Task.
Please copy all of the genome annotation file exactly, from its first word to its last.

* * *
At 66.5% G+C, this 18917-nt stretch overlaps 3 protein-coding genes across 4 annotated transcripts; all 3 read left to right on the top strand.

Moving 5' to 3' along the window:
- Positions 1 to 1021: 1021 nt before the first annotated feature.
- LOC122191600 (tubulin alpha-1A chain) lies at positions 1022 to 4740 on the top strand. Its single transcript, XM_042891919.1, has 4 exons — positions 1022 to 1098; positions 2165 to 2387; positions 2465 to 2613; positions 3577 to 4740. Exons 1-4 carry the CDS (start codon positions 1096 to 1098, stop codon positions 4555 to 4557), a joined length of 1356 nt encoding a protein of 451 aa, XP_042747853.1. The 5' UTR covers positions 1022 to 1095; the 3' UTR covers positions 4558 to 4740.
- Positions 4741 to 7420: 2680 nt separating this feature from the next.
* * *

At 66.5% G+C, this 18917-nt stretch overlaps 3 protein-coding genes across 4 annotated transcripts; all 3 read left to right on the top strand.

Moving 5' to 3' along the window:
- Positions 1 to 1021: 1021 nt before the first annotated feature.
- LOC122191600 (tubulin alpha-1A chain) lies at positions 1022 to 4740 on the top strand. Its single transcript, XM_042891919.1, has 4 exons — positions 1022 to 1098; positions 2165 to 2387; positions 2465 to 2613; positions 3577 to 4740. Exons 1-4 carry the CDS (start codon positions 1096 to 1098, stop codon positions 4555 to 4557), a joined length of 1356 nt encoding a protein of 451 aa, XP_042747853.1. The 5' UTR covers positions 1022 to 1095; the 3' UTR covers positions 4558 to 4740.
- Positions 4741 to 7420: 2680 nt separating this feature from the next.